Deepa Krishnan (Delhi Magic), and Ravi Gulati (founder of Manzil)

The tour has become very popular, and for many visitors to India, it is one of their trip highlights.

Sandra Ghattas loves her solo Delhi by Metro tour.
Like all young women who visit India solo, Sandra was looking for a safe and interesting experience of Delhi. It was the first stop in her Golden Triangle tour. On her very first day, she met Nisha and Asit, who introduced her to the city, took her on a Metro ride, a green auto-rickshaw ride, and a cycle-rickhaw as well. They explored the chaotic and interesting bazaars of Old Delhi (Mughal Delhi) and also the impressive monuments of New Delhi (British Delhi).

Nisha and Asit are among the 10 students who we have trained so far, to become tour guides for the Delhi by Metro tour. Over the past 2 years, we have done over 100 such tours, not just for solo travellers, but also for travel groups made up of family/friends, researchers, teachers, non-profit foundations and so on. What makes me really happy is that the tours have run to high quality, and they have run profitably. Moneys from the tour have benefited not just the guides, but also Manzil as well as Delhi Magic. Tourists have gained an authentic introduction to "real" people in the city and their daily lives, instead of dealing with the usual tourism professionals. And, most important, they've had a load of fun!

My vision for this tour is simple:
  • I would like the tour to provide a means of income for the guides, so that they can continue their education without financial difficulties.
  • I would like the guides to learn about their own city's history, share it with tourists from different parts of world, and gain self-confidence and social skills in the process.
  • If any of these guides want to make a career in tourism, I would like this tour to provide a sort of early training ground, a place where they can take some baby-steps towards financial independence.
  • Ultimately, I want them to develop full-fledged careers of their own, in their own chosen fields, become fully independent, and fly away from the nest :) That will then make way for fresh batches of guides.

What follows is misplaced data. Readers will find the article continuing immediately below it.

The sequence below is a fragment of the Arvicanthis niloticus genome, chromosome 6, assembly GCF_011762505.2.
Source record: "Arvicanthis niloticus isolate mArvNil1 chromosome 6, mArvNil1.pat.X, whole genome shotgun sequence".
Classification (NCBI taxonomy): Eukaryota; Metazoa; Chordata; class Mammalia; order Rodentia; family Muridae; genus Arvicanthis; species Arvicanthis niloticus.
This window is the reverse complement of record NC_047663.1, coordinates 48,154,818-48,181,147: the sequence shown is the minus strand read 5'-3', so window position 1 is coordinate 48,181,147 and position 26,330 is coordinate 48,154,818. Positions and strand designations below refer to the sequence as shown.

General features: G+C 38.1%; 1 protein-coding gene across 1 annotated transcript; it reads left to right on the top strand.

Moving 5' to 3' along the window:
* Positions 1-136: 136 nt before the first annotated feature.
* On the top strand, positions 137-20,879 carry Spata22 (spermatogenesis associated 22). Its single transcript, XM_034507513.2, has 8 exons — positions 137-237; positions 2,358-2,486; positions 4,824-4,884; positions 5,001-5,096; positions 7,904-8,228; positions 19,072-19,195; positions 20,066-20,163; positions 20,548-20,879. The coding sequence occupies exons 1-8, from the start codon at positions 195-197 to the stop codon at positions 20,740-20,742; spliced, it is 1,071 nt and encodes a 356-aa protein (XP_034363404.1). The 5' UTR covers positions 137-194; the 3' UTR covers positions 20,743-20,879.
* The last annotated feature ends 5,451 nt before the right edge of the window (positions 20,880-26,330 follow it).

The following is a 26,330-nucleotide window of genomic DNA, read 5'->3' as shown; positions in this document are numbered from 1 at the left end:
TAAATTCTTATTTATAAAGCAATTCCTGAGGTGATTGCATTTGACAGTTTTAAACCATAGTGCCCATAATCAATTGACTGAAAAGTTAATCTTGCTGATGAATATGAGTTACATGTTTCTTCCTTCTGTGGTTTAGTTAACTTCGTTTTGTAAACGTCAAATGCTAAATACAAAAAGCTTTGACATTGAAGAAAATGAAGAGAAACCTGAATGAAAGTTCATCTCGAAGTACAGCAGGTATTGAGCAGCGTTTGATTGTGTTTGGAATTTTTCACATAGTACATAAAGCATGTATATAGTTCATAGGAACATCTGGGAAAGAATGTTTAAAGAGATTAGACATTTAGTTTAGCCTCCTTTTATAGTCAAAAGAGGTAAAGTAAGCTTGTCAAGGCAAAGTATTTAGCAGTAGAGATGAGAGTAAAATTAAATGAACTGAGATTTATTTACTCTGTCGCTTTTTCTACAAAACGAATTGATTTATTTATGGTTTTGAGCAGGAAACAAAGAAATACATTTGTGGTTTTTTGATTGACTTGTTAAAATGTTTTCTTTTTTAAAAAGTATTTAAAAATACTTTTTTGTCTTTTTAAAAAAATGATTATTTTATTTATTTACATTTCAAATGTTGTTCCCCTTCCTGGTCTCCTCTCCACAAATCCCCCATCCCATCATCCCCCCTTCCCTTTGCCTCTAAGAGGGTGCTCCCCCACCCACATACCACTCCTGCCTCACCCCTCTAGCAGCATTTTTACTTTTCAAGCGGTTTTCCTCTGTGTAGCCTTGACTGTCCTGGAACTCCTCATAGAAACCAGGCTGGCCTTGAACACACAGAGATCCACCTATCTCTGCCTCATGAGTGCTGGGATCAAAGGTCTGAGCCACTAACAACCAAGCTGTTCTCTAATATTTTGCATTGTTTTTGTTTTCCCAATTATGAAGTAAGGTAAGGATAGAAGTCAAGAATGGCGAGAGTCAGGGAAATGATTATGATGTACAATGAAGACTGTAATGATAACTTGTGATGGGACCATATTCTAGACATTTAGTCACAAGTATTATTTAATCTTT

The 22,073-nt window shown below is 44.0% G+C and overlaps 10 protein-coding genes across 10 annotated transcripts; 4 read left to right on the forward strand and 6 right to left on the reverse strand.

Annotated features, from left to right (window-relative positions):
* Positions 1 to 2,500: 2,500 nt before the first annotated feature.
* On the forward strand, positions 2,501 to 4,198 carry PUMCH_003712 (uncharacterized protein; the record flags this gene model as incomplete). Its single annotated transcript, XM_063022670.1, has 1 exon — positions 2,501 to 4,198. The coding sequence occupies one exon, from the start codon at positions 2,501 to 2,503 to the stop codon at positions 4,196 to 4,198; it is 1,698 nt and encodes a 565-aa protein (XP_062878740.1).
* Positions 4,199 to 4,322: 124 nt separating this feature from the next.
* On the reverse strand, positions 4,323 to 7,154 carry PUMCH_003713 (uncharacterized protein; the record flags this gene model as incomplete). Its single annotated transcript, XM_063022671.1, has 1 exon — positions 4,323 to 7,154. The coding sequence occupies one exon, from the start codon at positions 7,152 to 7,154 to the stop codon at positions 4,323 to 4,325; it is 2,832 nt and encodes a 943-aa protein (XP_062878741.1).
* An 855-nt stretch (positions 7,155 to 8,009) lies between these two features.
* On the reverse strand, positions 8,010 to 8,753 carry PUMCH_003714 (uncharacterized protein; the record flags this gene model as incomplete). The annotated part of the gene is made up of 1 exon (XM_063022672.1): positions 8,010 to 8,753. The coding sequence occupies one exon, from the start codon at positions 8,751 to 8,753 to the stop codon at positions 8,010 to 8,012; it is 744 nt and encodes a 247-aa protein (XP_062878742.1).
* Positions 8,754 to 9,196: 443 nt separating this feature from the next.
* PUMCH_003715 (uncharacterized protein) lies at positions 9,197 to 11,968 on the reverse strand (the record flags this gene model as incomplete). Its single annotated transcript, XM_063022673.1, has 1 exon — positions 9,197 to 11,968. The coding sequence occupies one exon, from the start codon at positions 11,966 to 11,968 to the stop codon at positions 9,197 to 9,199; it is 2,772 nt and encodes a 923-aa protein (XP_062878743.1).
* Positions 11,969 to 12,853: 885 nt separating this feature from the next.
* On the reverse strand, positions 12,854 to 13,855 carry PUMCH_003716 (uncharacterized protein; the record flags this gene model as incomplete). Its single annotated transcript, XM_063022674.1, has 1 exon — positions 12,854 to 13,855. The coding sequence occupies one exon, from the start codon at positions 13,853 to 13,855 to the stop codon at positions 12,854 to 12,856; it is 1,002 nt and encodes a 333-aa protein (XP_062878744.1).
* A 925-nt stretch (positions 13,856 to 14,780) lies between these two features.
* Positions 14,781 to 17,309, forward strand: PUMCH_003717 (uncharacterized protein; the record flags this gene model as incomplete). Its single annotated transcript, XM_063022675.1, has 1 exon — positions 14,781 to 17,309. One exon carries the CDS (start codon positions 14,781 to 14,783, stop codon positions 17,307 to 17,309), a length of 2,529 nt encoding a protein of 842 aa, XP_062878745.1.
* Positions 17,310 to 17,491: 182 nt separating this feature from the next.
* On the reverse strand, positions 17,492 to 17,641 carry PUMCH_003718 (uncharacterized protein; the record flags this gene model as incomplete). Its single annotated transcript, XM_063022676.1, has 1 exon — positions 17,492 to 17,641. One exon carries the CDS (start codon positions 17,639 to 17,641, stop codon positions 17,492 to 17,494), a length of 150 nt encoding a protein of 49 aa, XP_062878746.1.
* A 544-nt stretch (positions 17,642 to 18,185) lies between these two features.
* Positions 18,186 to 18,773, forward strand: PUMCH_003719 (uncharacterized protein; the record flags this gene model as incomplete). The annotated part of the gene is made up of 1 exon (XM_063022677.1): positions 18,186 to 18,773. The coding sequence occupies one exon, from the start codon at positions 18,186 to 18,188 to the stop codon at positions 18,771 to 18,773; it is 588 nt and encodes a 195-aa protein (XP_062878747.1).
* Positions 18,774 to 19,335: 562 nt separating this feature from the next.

I am very lucky (and happy) that I am able to see this vision come true in such a short span. It is a tribute to the hard work and success of these students that two of them are leaving this year for study programs in the USA. Another fresh batch of students is now being trained to do the tour. Here are photos from my visit to Delhi last week, when I met some of them and gave them the first part of the training orientation:

Sitting in the Delhi Magic office: everyone has been handed their tour scripts

Prep work: Looking through maps and getting familiar with tour routes, reading handouts, registering names and addresses

My talented friend Shilpi will be doing further field-training sessions for these students, taking them through New Delhi and Old Delhi, and demonstrating how the tour is to be done. A compulsive walker, amateur photographer, foodie and tree hugger, Shilpi is a proud ‘Dilliwali’ and loves to take people on offbeat trails around the city. I can't think of anyone better than her to do this training!

Once Shilpi is done with her training, we will put the new guides on a 'buddy-system' where they tag along with the older guides, to see how tours are done. After some experience with it, we'll give them tours of their own to run. I expect that by Oct, this new batch will be ready to try tours on their own.

I am really looking forward to seeing how this new group shapes up.